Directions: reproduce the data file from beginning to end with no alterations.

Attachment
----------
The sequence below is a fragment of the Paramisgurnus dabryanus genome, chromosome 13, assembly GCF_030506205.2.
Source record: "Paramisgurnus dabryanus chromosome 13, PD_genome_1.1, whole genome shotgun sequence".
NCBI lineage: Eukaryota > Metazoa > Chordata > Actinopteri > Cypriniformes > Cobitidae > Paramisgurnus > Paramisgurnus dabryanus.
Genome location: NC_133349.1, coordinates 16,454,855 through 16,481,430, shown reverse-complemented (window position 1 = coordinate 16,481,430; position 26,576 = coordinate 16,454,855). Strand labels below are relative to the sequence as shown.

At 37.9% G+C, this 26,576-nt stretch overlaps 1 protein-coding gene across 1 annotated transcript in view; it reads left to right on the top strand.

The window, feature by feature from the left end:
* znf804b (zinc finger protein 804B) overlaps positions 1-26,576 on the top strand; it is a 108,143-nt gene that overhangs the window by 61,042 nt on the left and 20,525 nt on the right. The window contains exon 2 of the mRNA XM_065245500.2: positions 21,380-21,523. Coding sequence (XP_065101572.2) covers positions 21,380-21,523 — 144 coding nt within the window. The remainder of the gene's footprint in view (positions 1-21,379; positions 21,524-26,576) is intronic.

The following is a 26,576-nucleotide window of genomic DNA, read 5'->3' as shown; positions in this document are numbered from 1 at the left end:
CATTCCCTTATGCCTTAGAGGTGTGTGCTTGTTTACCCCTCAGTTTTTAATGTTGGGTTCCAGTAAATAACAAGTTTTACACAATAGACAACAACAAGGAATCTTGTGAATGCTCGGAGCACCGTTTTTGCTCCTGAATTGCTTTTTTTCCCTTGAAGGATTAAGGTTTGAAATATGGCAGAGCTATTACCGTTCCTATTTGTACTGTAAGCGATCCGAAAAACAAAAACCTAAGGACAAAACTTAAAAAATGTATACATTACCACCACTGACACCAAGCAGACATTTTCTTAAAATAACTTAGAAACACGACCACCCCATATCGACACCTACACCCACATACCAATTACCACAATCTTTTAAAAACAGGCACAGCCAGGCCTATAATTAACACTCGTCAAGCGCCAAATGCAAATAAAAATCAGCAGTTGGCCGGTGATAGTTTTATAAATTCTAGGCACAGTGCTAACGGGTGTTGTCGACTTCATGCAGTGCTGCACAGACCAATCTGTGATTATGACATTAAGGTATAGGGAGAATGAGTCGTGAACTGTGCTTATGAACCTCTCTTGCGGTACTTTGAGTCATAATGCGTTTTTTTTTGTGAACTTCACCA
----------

The sequence below is a fragment of the Paramisgurnus dabryanus genome, chromosome 13, assembly GCF_030506205.2.
Source record: "Paramisgurnus dabryanus chromosome 13, PD_genome_1.1, whole genome shotgun sequence".
NCBI lineage: Eukaryota > Metazoa > Chordata > Actinopteri > Cypriniformes > Cobitidae > Paramisgurnus > Paramisgurnus dabryanus.
Genome location: NC_133349.1, coordinates 16,454,855 through 16,481,430, shown reverse-complemented (window position 1 = coordinate 16,481,430; position 26,576 = coordinate 16,454,855). Strand labels below are relative to the sequence as shown.

At 37.9% G+C, this 26,576-nt stretch overlaps 1 protein-coding gene across 1 annotated transcript in view; it reads left to right on the top strand.

The window, feature by feature from the left end:
* znf804b (zinc finger protein 804B) overlaps positions 1-26,576 on the top strand; it is a 108,143-nt gene that overhangs the window by 61,042 nt on the left and 20,525 nt on the right. The window contains exon 2 of the mRNA XM_065245500.2: positions 21,380-21,523. Coding sequence (XP_065101572.2) covers positions 21,380-21,523 — 144 coding nt within the window. The remainder of the gene's footprint in view (positions 1-21,379; positions 21,524-26,576) is intronic.

The following is a 26,576-nucleotide window of genomic DNA, read 5'->3' as shown; positions in this document are numbered from 1 at the left end:
CATTCCCTTATGCCTTAGAGGTGTGTGCTTGTTTACCCCTCAGTTTTTAATGTTGGGTTCCAGTAAATAACAAGTTTTACACAATAGACAACAACAAGGAATCTTGTGAATGCTCGGAGCACCGTTTTTGCTCCTGAATTGCTTTTTTTCCCTTGAAGGATTAAGGTTTGAAATATGGCAGAGCTATTACCGTTCCTATTTGTACTGTAAGCGATCCGAAAAACAAAAACCTAAGGACAAAACTTAAAAAATGTATACATTACCACCACTGACACCAAGCAGACATTTTCTTAAAATAACTTAGAAACACGACCACCCCATATCGACACCTACACCCACATACCAATTACCACAATCTTTTAAAAACAGGCACAGCCAGGCCTATAATTAACACTCGTCAAGCGCCAAATGCAAATAAAAATCAGCAGTTGGCCGGTGATAGTTTTATAAATTCTAGGCACAGTGCTAACGGGTGTTGTCGACTTCATGCAGTGCTGCACAGACCAATCTGTGATTATGACATTAAGGTATAGGGAGAATGAGTCGTGAACTGTGCTTATGAACCTCTCTTGCGGTACTTTGAGTCATAATGCGTTTTTTTTTGTGAACTTCACCA